UCSB scientists work to help local farmers save water and power

Jun 15, 2015

Scientists at UC Santa Barbara are beginning work on a project that could reduce the amount of groundwater and power that is used by farmers in the state, after receiving a grant from the California Energy Commission (CEC) of $2.3 million.

Crop of process tomatoes that receive underground micro irrigation, in Woodland, CA on Wednesday, Apr. 15, 2015.
Credit USDA

UC Davis and a Silicon Valley startup called PowWow Energy are also involved.

The UCSB team will primarily be crunching numbers from a huge amount of data coming from sensors measuring conditions like soil and plant moisture, and weather variations. The results will show farmers exactly how much water is needed for their crops so they won't need to over-pump, saving both water and power.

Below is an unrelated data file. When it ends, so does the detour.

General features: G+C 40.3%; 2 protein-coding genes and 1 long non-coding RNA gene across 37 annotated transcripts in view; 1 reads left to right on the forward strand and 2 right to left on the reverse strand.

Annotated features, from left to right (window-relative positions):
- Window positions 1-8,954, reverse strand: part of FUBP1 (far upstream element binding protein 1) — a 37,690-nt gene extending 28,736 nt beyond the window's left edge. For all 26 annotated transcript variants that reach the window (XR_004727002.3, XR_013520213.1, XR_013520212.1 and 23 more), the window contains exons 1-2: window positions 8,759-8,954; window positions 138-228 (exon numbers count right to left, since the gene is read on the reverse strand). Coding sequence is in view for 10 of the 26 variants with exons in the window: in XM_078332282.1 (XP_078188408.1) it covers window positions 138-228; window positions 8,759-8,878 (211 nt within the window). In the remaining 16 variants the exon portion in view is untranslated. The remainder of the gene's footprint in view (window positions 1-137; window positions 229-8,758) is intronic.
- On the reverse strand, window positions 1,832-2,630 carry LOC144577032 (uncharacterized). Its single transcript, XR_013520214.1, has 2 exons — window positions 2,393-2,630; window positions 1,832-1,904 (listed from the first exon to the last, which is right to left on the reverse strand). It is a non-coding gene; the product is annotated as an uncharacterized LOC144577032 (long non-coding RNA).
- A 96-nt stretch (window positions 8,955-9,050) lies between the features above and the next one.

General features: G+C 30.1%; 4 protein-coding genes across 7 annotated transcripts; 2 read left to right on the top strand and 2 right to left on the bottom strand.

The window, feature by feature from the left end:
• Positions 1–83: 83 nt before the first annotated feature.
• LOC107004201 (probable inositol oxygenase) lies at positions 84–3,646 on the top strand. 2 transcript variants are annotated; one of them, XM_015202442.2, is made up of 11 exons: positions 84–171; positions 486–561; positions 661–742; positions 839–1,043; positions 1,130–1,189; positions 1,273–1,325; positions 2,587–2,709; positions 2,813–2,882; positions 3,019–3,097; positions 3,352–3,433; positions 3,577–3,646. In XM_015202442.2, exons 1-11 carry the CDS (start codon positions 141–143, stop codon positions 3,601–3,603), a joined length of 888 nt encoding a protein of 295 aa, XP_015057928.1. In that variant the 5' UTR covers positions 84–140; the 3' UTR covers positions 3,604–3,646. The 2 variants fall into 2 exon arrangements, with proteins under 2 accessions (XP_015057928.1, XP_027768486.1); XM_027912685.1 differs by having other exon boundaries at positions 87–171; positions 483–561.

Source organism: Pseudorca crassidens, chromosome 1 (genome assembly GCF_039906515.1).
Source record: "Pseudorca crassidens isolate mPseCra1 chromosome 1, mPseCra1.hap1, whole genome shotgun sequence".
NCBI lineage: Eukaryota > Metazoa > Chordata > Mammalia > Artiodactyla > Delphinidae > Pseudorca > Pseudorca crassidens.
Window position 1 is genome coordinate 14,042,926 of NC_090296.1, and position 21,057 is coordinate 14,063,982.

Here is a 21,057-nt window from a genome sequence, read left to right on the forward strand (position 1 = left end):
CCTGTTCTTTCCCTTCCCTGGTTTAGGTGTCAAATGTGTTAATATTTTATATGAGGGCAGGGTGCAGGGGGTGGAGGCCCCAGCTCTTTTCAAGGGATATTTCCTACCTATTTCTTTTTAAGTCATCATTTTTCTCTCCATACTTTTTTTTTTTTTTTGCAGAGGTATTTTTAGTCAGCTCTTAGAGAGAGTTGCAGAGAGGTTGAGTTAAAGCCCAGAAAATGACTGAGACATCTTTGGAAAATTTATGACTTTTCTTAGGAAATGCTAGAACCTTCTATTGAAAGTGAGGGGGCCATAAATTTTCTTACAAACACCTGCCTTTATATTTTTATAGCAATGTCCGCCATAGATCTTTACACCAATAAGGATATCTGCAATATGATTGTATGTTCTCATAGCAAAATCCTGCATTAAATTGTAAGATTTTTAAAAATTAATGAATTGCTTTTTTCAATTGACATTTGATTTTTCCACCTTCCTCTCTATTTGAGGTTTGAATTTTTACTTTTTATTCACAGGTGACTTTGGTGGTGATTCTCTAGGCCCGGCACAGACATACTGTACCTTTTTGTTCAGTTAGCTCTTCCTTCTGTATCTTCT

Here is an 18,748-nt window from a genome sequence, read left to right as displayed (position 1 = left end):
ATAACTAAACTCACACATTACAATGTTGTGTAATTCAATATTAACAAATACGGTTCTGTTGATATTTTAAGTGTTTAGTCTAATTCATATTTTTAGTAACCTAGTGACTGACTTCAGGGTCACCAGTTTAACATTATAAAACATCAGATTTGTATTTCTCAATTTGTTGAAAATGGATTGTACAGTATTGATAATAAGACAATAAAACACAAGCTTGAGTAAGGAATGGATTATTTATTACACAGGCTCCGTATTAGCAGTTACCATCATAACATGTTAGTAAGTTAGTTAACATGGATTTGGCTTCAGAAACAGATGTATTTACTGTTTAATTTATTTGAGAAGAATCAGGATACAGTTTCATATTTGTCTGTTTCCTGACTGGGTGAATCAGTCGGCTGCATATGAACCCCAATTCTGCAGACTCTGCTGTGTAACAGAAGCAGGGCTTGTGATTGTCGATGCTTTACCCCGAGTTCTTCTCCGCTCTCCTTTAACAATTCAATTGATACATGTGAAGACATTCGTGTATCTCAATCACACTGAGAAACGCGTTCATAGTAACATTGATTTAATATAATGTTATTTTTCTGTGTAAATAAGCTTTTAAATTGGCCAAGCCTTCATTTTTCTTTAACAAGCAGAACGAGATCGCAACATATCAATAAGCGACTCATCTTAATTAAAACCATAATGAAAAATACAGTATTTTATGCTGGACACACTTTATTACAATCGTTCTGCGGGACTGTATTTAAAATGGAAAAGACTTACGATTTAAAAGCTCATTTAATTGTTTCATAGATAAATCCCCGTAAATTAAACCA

The project was inspired by PowWow's co-founder Olivier Jerphagnon, who is also a UCSB alum.

“It takes a lot of electricity to pump water out of these wells,” said Jerphagnon. “And as there is little surface water allocation during the drought, the electrical draw on these wells becomes higher.”

The data collected from field and farm will be kept private, according to UCSB.